This season I will be writing exclusively about Ligue 1 for Eurosport Yahoo!’s Pitchside Europe blog, and you can read my piece on André-Pierre Gignac’s revival with Marseille here.
Related link: Nerves fray as PSG remain grounded
“PARIS — Last season’s Ligue 1 top two, Montpellier and Paris Saint-Germain, are still awaiting their first wins this term after adverse results on Sunday left both teams in the bottom half of the table.”
My AFP report on the third weekend of the Ligue 1 season, which ended with Marseille on top of the pile after yet more early-season woe for Montpellier and Paris Saint-Germain, can be read here.
“Zlatan Ibrahimović enjoyed his most prolific season to date with Milan, Bayern Munich’s Mario Gómez plundered goals with remarkable consistency, and Falcao shot Atletico Madrid to Europa League glory, but Huntelaar outscored them all. The Dutchman’s sparkling partnership with Raúl fired Schalke to Champions League qualification and with 29 goals, he trailed only Messi, Ronaldo and Robin van Persie in the running for the European Golden Shoe.”
Pitchside Europe signed off for the 2011-2012 campaign by selecting a team of the season from players plying their trade outside the English Premier League. You can see the team (and then vent your spleen about my preposterous selections) here.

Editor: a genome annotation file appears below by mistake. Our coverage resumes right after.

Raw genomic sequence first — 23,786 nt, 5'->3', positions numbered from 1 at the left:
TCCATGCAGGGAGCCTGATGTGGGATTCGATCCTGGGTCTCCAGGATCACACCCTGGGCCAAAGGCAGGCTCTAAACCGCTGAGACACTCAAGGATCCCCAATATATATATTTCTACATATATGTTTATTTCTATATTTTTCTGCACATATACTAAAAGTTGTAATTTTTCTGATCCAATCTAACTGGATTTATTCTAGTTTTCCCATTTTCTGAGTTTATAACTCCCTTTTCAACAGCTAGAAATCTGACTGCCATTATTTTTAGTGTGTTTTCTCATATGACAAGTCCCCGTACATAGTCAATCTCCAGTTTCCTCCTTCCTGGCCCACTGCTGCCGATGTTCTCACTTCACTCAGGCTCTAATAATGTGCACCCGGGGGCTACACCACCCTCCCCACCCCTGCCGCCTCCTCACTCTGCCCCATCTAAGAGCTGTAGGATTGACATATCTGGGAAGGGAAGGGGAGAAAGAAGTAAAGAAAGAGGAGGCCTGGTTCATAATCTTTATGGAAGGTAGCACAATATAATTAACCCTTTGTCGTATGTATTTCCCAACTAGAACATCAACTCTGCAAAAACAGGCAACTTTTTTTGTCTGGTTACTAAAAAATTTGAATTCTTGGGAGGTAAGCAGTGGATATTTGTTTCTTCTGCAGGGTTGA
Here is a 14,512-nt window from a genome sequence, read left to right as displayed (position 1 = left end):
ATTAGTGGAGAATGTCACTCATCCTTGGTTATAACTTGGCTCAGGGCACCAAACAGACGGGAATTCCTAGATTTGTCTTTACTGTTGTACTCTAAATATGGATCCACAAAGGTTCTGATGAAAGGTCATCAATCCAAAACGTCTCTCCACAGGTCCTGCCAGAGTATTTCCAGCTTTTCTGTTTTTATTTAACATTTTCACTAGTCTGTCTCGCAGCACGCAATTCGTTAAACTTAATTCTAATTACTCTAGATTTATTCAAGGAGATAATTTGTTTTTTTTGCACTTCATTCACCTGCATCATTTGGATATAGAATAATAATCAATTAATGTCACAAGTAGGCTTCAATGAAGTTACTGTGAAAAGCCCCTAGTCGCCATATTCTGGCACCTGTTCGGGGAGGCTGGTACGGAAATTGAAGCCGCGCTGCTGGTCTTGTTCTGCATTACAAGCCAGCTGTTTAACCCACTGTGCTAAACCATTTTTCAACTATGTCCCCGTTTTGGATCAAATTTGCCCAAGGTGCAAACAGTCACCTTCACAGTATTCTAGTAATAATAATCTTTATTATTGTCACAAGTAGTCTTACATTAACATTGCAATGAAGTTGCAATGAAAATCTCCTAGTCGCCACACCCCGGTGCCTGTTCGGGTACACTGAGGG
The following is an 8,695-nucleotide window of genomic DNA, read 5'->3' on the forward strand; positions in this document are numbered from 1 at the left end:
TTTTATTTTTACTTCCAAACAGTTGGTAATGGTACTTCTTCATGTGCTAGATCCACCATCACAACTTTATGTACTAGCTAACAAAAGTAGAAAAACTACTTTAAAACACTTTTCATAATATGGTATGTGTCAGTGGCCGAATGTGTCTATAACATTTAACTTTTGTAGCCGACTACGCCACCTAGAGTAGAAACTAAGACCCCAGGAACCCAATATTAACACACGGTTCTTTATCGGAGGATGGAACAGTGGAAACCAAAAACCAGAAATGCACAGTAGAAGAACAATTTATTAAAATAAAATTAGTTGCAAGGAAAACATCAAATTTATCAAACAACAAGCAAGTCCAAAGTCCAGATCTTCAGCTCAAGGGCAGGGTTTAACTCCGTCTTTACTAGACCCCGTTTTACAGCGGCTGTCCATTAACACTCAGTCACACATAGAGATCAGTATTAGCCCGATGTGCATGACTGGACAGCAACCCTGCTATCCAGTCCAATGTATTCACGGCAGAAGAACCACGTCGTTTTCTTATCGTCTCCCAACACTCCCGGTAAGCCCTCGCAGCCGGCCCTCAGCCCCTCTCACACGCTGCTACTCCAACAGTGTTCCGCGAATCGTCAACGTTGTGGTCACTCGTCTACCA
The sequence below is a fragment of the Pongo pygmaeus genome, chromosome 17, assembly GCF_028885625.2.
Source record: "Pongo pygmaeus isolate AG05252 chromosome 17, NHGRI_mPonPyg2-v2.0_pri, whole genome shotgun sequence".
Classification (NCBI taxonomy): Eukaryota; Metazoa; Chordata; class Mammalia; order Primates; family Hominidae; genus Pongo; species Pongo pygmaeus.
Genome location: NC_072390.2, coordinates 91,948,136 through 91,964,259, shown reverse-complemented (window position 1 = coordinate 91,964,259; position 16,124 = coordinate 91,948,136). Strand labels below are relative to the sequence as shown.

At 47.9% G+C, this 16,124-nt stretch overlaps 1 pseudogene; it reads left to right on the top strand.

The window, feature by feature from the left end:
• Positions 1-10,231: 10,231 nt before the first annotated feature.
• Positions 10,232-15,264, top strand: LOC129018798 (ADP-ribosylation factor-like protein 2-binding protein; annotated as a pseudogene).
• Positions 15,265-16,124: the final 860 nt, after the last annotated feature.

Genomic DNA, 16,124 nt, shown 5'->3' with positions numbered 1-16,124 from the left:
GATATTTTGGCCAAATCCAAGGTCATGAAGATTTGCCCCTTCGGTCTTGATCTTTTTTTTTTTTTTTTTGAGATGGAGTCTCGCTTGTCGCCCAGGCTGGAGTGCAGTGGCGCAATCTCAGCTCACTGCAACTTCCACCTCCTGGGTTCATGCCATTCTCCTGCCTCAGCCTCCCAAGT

“PARIS — Montpellier claimed the first French league title in their history after winning 2-1 at Auxerre on an extraordinary final day of the season on Sunday, after a game twice delayed due to protests by the home fans.”
My AFP report on the final day of the Ligue 1 season, which saw Dijon and Caen relegated, while Bordeaux claimed the final Europa League berth, can be read here.
From the outside, the striking thing was the fact that it was headline news at all. Gourcuff named in France squad. Yoann Gourcuff, heir apparent to Zinedine Zidane, darling of Bordeaux’s 2009 title-winning side, was this week selected in Laurent Blanc’s preliminary squad for Euro 2012. And it was the biggest story in town.